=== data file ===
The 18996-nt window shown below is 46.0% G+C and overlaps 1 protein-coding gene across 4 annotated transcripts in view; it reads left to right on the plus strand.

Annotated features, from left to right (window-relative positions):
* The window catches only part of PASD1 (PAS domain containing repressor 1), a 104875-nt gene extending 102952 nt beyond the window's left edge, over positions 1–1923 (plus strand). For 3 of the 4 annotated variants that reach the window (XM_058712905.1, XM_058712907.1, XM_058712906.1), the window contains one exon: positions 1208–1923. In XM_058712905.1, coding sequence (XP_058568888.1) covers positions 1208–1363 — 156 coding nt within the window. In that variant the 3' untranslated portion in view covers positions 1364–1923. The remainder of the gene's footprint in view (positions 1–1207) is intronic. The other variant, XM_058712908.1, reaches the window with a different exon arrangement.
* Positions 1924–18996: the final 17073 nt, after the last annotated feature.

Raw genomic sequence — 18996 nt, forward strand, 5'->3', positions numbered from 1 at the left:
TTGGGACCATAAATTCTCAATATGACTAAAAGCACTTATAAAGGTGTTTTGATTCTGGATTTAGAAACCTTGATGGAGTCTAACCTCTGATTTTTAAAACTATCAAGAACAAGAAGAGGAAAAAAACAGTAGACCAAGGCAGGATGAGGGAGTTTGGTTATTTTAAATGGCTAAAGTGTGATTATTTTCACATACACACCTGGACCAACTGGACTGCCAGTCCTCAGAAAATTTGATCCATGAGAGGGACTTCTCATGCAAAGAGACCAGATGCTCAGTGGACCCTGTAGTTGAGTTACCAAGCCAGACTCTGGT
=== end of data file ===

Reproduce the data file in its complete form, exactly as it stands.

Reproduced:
The 18996-nt window shown below is 46.0% G+C and overlaps 1 protein-coding gene across 4 annotated transcripts in view; it reads left to right on the plus strand.

Annotated features, from left to right (window-relative positions):
* The window catches only part of PASD1 (PAS domain containing repressor 1), a 104875-nt gene extending 102952 nt beyond the window's left edge, over positions 1–1923 (plus strand). For 3 of the 4 annotated variants that reach the window (XM_058712905.1, XM_058712907.1, XM_058712906.1), the window contains one exon: positions 1208–1923. In XM_058712905.1, coding sequence (XP_058568888.1) covers positions 1208–1363 — 156 coding nt within the window. In that variant the 3' untranslated portion in view covers positions 1364–1923. The remainder of the gene's footprint in view (positions 1–1207) is intronic. The other variant, XM_058712908.1, reaches the window with a different exon arrangement.
* Positions 1924–18996: the final 17073 nt, after the last annotated feature.

Raw genomic sequence — 18996 nt, forward strand, 5'->3', positions numbered from 1 at the left:
TTGGGACCATAAATTCTCAATATGACTAAAAGCACTTATAAAGGTGTTTTGATTCTGGATTTAGAAACCTTGATGGAGTCTAACCTCTGATTTTTAAAACTATCAAGAACAAGAAGAGGAAAAAAACAGTAGACCAAGGCAGGATGAGGGAGTTTGGTTATTTTAAATGGCTAAAGTGTGATTATTTTCACATACACACCTGGACCAACTGGACTGCCAGTCCTCAGAAAATTTGATCCATGAGAGGGACTTCTCATGCAAAGAGACCAGATGCTCAGTGGACCCTGTAGTTGAGTTACCAAGCCAGACTCTGGT